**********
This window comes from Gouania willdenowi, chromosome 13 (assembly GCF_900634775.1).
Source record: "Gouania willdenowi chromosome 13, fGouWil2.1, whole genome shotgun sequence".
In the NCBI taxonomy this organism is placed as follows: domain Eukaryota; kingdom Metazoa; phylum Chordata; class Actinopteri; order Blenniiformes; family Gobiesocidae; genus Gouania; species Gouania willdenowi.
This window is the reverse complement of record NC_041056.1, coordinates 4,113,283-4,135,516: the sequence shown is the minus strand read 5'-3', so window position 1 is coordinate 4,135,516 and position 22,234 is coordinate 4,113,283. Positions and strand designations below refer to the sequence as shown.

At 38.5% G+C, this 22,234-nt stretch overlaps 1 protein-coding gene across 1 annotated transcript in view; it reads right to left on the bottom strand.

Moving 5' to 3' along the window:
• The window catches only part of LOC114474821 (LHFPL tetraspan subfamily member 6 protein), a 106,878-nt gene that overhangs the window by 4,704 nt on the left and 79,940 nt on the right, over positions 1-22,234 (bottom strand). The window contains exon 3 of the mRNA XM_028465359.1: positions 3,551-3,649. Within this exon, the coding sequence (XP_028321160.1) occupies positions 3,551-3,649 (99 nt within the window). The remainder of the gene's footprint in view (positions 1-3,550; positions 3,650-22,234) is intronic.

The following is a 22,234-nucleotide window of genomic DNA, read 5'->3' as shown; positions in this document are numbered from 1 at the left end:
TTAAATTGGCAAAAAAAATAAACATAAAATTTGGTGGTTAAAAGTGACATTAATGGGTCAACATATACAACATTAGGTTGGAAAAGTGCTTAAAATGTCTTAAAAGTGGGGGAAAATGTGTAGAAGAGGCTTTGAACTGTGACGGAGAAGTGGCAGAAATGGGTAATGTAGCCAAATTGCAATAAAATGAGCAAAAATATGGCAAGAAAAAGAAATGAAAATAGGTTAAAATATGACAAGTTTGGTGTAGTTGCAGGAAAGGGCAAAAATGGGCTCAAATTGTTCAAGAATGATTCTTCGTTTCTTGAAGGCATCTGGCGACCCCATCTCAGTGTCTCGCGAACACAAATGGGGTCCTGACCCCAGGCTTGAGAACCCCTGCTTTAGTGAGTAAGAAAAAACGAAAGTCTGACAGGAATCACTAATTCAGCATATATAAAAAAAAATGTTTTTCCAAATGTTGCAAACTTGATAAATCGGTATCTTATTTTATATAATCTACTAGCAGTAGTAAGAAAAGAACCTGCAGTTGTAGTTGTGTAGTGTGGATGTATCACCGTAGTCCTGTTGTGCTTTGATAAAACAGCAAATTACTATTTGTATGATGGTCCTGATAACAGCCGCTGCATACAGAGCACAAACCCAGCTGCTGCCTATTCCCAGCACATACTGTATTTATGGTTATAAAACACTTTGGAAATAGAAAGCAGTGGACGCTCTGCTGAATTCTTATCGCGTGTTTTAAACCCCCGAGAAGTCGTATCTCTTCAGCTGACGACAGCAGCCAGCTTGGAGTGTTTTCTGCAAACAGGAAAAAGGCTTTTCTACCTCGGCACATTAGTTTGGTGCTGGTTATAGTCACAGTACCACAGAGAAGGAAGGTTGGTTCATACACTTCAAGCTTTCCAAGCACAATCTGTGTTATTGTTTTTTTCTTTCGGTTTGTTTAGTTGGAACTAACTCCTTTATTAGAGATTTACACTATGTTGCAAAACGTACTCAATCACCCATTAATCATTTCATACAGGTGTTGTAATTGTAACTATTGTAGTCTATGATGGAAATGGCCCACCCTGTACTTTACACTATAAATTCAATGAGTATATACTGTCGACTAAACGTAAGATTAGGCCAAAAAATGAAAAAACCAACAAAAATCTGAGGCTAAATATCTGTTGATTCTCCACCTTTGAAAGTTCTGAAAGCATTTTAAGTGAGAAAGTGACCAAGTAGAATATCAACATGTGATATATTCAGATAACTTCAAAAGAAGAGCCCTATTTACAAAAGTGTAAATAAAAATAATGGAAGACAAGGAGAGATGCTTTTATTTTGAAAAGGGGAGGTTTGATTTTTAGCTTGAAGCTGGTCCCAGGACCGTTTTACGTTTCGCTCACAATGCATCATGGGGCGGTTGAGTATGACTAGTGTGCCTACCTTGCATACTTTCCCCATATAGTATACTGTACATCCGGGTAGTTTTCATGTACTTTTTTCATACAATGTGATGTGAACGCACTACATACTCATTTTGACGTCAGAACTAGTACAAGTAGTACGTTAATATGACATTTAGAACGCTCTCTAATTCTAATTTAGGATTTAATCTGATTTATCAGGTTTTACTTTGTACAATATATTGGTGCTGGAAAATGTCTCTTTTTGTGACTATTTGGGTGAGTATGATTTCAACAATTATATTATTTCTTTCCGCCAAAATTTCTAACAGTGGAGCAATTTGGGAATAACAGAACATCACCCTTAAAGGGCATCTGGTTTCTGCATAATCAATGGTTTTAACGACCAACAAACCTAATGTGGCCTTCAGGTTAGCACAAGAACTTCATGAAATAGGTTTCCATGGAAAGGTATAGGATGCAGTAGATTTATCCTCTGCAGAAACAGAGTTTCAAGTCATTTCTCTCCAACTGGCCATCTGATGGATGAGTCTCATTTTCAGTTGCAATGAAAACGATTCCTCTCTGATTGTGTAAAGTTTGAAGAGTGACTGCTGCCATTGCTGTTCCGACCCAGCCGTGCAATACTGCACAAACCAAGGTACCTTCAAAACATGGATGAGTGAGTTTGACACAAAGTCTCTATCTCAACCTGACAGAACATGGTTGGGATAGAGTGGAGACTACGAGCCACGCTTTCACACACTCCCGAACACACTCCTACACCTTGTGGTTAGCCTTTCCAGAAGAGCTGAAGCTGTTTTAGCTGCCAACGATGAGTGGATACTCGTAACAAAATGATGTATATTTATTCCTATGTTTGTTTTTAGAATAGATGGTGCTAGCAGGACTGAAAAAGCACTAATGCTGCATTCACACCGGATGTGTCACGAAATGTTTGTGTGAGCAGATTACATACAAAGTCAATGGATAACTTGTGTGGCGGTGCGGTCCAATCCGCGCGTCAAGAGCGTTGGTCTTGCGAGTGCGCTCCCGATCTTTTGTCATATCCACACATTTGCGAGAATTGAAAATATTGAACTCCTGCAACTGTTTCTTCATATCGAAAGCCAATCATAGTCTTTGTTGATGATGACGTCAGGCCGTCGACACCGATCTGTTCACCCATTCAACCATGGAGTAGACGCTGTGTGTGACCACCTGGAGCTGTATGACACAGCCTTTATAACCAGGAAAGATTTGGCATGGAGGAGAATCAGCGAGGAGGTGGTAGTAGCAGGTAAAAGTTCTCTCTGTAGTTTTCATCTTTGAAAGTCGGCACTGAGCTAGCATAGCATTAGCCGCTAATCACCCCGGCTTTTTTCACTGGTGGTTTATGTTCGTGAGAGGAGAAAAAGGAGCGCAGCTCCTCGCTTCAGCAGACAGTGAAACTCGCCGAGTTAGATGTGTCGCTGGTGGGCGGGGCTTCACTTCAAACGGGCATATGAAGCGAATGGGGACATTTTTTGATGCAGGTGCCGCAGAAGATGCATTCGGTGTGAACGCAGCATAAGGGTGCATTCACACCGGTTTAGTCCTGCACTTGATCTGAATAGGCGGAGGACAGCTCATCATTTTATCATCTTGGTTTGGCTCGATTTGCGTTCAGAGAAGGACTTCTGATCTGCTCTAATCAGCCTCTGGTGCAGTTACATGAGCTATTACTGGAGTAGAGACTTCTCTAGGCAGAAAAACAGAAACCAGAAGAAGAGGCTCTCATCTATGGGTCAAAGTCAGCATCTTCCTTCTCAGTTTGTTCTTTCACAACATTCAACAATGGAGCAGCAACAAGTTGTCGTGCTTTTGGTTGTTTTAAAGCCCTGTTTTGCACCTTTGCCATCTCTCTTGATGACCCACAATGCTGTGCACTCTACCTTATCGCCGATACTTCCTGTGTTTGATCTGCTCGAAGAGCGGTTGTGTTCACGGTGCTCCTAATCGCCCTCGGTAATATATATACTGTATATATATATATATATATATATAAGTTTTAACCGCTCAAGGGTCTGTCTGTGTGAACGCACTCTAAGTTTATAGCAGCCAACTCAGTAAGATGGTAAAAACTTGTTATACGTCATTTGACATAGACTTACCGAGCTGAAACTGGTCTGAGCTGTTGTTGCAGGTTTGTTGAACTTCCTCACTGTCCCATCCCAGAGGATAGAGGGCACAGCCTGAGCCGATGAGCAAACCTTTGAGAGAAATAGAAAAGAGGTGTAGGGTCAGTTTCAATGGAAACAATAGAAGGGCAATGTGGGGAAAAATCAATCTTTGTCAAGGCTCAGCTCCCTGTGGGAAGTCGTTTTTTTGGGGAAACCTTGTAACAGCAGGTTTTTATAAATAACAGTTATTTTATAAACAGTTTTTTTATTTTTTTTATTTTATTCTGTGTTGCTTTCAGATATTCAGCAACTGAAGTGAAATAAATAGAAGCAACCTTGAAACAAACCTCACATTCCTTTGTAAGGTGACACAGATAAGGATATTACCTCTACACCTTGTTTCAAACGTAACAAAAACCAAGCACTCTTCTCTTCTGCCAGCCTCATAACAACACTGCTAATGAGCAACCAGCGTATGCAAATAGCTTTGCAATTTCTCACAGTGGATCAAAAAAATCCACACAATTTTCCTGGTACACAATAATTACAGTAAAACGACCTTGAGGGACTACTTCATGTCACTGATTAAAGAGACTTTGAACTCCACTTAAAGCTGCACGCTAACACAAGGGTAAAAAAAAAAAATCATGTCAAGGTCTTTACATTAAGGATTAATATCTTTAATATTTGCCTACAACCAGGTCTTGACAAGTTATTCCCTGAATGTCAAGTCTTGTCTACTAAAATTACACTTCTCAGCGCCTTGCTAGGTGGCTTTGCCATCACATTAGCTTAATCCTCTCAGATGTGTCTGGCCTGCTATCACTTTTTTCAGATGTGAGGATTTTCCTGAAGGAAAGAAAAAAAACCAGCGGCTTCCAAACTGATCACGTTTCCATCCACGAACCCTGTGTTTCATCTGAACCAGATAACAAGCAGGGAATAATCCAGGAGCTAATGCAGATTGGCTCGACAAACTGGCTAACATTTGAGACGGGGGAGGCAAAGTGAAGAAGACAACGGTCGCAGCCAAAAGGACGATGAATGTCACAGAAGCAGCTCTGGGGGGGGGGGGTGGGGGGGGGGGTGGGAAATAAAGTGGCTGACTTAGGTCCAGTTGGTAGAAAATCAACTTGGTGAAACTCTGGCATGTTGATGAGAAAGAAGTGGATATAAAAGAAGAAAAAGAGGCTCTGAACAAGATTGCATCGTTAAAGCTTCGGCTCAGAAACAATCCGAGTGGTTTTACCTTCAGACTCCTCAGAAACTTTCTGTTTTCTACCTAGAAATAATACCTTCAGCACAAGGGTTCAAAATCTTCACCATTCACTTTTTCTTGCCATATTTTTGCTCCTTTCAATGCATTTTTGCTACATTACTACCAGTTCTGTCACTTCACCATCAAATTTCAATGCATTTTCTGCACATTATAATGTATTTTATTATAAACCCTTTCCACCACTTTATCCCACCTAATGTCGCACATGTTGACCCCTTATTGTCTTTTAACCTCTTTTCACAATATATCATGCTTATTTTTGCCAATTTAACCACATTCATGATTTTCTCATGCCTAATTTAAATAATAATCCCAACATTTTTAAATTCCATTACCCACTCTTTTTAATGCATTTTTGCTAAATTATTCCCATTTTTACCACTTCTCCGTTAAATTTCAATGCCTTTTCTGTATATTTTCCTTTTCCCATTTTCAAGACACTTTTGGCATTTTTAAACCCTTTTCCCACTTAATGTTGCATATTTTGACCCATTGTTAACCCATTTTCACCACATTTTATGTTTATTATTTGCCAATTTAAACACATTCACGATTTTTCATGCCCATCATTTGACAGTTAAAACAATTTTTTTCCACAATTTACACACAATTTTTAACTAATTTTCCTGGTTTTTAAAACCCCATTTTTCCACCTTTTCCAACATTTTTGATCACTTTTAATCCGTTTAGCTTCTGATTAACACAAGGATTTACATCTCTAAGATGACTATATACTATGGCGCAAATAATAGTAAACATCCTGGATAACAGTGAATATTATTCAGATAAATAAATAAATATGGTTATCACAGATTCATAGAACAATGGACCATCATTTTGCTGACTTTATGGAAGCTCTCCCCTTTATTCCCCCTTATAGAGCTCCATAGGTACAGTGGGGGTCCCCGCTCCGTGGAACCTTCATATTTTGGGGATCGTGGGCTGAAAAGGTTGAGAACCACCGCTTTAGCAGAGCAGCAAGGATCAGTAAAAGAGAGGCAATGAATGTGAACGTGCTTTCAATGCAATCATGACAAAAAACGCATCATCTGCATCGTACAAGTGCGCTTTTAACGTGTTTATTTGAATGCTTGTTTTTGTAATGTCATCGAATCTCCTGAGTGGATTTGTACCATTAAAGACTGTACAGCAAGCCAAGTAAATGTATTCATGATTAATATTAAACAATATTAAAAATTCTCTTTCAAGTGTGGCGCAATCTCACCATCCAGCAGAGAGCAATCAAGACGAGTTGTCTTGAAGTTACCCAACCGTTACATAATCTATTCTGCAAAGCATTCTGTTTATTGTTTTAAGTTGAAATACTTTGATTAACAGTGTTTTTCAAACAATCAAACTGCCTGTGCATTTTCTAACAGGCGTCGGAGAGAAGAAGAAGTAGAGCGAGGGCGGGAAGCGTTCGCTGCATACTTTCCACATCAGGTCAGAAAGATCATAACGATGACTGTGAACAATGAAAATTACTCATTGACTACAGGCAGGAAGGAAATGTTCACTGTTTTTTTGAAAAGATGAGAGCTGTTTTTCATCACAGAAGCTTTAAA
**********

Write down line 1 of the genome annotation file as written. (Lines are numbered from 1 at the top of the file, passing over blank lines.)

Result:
This window comes from Gouania willdenowi, chromosome 13 (assembly GCF_900634775.1).